SDLP's Durkan want agreed plan for bonfires amid fears councils lack will to tackle scourge
Plans to tackle the threat posed to public safety by bonfires are in danger of going up in smoke.
That's because local councils are opposing proposals from a former Stormont minister for a licensing scheme.
But ex-Environment Minister Mark H Durkan said he hopes a working group can still revive the idea.
The Northern Ireland Environment Agency, which has some enforcement powers, is involved in ongoing discussions but there is no sign of any progress.
Controversy over bonfires raged for weeks in the lead-up to the Eleventh Night this year with no agreement on protocols.
In the event, two terraced houses off the Shankill Road in Belfast were destroyed after hot embers from a bonfire landed on their roofs.
A 72-year-old woman and her two-year-old great-granddaughter were forced to flee as firefighters tackled the blaze.
That night the fire service also attended incidents linked to bonfires in Bangor, Coleraine, Banbridge, Rathfriland, Dungannon, Londonderry, Portadown, Ballyhalbert and Limavady.
Of a total of 123 calls between 9pm and 1am, 42 were said to be bonfire-related. In east Belfast a children's playground was temporarily removed to accommodate a bonfire, while another location had racist graffiti daubed on a pallet.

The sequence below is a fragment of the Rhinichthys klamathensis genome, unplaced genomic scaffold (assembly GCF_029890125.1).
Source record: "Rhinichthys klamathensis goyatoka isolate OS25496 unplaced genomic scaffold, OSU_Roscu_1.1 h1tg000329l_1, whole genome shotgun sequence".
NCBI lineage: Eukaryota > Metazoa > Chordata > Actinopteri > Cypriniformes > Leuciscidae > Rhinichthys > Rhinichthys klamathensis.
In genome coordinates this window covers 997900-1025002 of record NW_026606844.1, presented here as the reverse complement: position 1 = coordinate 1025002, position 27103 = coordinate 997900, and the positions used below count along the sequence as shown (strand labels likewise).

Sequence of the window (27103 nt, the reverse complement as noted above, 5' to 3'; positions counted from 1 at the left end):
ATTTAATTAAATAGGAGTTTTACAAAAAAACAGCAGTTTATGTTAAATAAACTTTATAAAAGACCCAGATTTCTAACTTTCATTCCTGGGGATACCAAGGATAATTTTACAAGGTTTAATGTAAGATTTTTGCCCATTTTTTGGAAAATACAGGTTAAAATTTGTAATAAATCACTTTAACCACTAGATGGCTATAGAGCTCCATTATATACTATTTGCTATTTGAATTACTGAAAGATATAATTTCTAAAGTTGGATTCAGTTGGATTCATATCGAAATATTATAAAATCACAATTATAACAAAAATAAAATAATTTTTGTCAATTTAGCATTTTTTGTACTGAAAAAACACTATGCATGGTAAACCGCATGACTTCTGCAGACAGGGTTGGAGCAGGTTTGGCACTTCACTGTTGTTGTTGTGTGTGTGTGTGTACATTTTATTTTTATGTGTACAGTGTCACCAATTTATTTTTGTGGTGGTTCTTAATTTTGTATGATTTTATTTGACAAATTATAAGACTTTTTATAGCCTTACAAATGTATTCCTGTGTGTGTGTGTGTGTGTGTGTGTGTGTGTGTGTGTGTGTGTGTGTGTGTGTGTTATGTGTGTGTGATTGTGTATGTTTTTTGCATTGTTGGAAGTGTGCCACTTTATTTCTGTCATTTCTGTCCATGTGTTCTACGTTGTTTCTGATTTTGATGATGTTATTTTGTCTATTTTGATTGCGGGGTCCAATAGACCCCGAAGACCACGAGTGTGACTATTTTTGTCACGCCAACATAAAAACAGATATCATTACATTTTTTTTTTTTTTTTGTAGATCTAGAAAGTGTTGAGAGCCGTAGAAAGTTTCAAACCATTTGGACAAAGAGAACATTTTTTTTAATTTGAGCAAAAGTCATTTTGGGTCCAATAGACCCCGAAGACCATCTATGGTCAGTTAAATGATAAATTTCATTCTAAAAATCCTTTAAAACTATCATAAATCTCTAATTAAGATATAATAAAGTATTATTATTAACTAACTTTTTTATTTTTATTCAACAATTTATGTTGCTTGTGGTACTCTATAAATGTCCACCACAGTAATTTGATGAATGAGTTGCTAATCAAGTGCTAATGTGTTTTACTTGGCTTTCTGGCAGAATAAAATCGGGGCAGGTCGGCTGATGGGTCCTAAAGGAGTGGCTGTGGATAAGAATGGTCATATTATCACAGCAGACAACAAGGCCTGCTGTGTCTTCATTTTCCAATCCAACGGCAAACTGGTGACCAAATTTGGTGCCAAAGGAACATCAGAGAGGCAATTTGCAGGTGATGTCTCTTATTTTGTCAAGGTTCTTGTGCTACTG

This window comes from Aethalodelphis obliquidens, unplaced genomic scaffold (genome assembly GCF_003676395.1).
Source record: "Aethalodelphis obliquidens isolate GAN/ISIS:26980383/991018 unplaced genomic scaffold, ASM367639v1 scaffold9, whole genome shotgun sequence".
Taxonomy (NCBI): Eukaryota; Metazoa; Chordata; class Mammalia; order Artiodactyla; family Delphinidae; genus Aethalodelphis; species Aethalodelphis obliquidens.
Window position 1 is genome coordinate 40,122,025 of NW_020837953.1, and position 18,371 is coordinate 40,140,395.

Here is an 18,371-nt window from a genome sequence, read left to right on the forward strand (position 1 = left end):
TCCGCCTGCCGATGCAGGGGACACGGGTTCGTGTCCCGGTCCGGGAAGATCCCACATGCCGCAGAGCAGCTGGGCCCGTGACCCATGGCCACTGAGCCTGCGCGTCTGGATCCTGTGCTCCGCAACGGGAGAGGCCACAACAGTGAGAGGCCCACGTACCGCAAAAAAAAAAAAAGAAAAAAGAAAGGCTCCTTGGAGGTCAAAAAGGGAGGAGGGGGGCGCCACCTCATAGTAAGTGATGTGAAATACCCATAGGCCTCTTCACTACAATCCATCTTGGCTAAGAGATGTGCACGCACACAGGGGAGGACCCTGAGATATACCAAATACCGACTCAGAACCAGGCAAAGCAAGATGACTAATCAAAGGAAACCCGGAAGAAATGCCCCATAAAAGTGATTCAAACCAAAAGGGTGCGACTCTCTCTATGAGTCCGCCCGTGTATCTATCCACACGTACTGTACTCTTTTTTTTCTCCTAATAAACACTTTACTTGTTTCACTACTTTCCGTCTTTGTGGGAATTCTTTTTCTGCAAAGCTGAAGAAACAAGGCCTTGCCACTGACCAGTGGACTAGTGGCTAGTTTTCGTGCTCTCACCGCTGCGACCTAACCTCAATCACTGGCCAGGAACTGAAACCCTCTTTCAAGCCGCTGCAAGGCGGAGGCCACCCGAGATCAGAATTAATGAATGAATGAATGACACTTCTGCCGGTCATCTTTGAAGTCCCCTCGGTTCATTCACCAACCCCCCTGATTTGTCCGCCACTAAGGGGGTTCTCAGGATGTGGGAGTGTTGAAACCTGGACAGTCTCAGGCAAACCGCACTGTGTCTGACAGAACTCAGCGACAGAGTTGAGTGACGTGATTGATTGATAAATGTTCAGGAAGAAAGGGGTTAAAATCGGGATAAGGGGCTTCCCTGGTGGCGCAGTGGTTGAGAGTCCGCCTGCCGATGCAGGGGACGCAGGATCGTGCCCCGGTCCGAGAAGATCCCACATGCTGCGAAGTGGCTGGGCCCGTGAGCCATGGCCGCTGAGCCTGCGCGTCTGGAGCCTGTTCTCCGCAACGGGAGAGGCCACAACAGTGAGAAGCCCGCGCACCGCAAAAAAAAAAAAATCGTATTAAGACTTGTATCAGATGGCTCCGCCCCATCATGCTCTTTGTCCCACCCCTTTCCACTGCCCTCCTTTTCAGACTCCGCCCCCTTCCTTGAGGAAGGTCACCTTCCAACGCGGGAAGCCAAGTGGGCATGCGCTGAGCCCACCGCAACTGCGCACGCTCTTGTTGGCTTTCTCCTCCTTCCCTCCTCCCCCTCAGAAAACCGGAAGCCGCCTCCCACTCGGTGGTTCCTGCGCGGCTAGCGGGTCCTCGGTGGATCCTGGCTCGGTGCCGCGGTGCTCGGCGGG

The Department of Agriculture, Environment and Rural Affairs (DEARA), which replaced Mr Durkan's department, said talks on a multi-agency approach are continuing.
"As part of its ongoing efforts, the Northern Ireland Environment Agency is continuing to engage and work with relevant stakeholders as part of a council-led multi-agency approach on bonfires", a statement said.
But DEARA, headed by DUP Minister Michelle McIlveen, was unable to say what, if any, progress is being made.
Mr Durkan said: "At the end of the day I believe councils are going to have to take the lead on this and while some councils have had some success there is still sadly a lot to be done."
As minister, the SDLP man proposed a licensing scheme among a range of proposals put out to consultation last November.
"Some of the councils poured cold water on that. They were saying it put too much responsibility on to them. Their preference was for more of a hybrid with what they are already doing on the ground," the Foyle MLA added.
"They were really saying we want to keep doing what we are doing, but we will do it better."
Alliance councillor Michael Long said: "No sane person would explain this as culture. It is clear things need to change and we need to start discussing next year's bonfires now.
"The buck-passing between various authorities does nothing but prolong the problems surrounding this issue and it needs to stop now before yet more families are made homeless due to some excuse for culture."
Belfast City Council has said that around 52 communities were involved last year in a "process" of better bonfire management, resulting in reduced call-outs to the emergency services.
But the former DoE consultation document said while the number of fires has reduced, "there are still a large number of bonfires which are not properly managed, damage property and give rise to anti-social behaviour. In addition, on many bonfires, materials such as tyres and treated pallets are burnt which pose a potential risk to human health and have a detrimental impact on environment".